Future work will focus on registration of TBI volumes across time in terms of registering acute to chronic or vice versa. There are a large number of registration algorithms that assume the smoothness of the vector flow, i.e., the deformation is diffeomorphic. However, when registering TBI across time, the deformation is not well-defined, let alone to be diffeomorphic, at some regions where bleeding or lesion occurs. It is challenging and important to design a registration algorithm that can deal with topological changes for TBI patients. One possible approach is to use combination of locally rigid and non-rigid transforms based on visual features such as MIND descriptor . Some regions of new lesions cannot be explained by minor elastic registration, thus simultaneous registration and segmentation of lesions is needed. We are working on the improved volume matching with boundary conditions based on this segmentation.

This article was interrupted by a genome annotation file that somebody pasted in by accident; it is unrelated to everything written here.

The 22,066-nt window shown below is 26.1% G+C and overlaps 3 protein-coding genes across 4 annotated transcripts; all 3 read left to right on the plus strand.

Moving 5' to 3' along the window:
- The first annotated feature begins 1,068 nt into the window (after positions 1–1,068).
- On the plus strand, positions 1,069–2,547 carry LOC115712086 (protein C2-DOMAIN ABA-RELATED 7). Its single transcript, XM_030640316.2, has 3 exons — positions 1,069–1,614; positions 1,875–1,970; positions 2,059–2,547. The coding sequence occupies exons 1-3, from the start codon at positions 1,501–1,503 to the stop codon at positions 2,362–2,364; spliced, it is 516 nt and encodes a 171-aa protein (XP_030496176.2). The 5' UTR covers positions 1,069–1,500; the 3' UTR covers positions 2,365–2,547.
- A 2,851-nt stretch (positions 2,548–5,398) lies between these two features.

Georgia Tech: Yifei Lou and Patricio Vela
UAB: Arie Nakhmani and Allen Tannenbaum
UCLA: Andrei Irimia, Micah C. Chambers, Jack Van Horn and Paul M. Vespa